A realistic scenario for when Cyprus can produce natural gas from the Aphrodite gas field is 2027, Energy Minister Natasa Pilides told MPs at the House finance committee on Friday.
Construction of the necessary infrastructure must be carried out as soon as possible and if Cyprus wishes to supply the EU with natural gas, this must be done by 2030 or else the opportunity will be lost, she added.
Presenting her ministry’s budget, she said discussions with Aphrodite’s licenced consortium were underway while President Nicos Anastasiades’ visit to Israel on November 9 may yield positive developments over the Yishai gas field demarcation dispute.
Pilides expressed the hope the progress achieved so far would not be overturned following the elections in Israel.
As far as the Aphrodite gas field is concerned, Pilides told committee members there were indications over a development plan, however the Republic wants to be cautious over what it approves.
The plan entails the interconnection between the infrastructure in Cyprus’ block with existing infrastructure and pipelines, so as to ensure positive arrangements and pricing that can serve Cyprus too.
Commenting on Cyprus’ infrastructure, Pilides added that the delivery schedule of the ship and the jetty according to the contractor is July 2023, however, there may be delays, so the completion of the project is expected around the end of 2023.
She noted every effort is being made to get ahead of schedule, however, the great unknown is what gas prices will be until then.
The minister said arrangements will be made so that non-liquefied natural gas can come either from the Cypriot fields, or from Energean and its fields in Israel, which intends to bring a pipeline to Cyprus and for the natural gas to come to much lower price.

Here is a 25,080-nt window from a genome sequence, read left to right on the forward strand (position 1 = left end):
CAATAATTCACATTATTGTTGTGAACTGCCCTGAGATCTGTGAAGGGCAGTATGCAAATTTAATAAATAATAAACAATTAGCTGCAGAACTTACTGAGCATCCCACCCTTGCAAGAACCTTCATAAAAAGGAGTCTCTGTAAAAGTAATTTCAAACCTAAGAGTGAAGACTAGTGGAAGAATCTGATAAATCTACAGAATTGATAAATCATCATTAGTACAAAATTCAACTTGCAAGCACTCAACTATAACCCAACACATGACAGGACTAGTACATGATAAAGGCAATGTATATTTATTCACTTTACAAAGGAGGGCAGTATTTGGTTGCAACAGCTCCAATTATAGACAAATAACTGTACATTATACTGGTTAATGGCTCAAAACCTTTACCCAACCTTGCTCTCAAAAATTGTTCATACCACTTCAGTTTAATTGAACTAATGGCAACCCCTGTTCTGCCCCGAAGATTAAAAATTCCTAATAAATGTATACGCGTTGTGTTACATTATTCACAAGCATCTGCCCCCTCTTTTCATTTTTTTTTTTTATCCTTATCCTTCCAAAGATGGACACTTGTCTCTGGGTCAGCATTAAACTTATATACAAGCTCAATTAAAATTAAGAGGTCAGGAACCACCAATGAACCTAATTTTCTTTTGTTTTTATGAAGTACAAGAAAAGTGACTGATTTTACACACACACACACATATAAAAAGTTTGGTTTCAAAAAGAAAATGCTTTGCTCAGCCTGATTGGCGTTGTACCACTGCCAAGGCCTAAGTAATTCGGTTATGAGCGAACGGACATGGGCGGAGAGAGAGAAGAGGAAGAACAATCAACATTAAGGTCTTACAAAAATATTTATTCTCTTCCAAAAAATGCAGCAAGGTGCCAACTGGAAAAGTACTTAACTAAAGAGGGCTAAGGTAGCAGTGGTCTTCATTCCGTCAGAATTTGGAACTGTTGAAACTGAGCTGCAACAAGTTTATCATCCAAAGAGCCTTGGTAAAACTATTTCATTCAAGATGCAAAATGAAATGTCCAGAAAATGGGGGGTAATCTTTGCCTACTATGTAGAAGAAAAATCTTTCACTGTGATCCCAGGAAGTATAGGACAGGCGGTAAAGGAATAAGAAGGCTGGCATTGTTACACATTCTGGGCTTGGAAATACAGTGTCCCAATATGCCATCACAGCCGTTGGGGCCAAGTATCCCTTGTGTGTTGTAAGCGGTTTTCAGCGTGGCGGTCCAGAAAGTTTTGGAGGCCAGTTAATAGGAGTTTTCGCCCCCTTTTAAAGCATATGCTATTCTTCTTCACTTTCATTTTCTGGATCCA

Pilides stressed the importance of a dialogue with the EU energy commissioner, in connection with efforts to have Cyprus supply the bloc with natural gas. To that effect, discussions are ongoing to examine the possibility of speeding up Cyprus’ energy programme and creating common infrastructure.
There are huge investments and efforts required from companies active in Cyprus’ exclusive economic zone (EEZ) that need stability and long-term contracts, the minister said.
According to Pilides, the EU’s energy commissioner assured companies contracts would run until 2049 with EU countries, a feat which helps the sustainability of the investments.
Regarding the creation of a natural gas station in Cyprus, Pilides said this would lead to an increase in the region’s environmental footprint and would have implications for the European Emissions Trading System, leading to higher costs, which could be a deterrent for the Republic.
The most likely scenario is transporting natural gas to Egypt and having the floating LNG facility above the ENI/Total and Exxon Mobil fields, she told MPs.
Commenting on the budget, Pilides said her ministry has had to face an unprecedented crisis in connection to green growth, ensuring sufficient energy and containing spiraling prices.
The budget amounts to €151.3 million, marking a 20 per cent compared to 2022, largely due to the fact the ministry had to create a number of grants for green growth, price containments and business co-petitions.
Funds for developments are up by 40.5 per cent, amounting to €103.6 million, largely concerning exports, industry, digitalisation, hydrocarbons, gas infrastructure and electricity interconnection.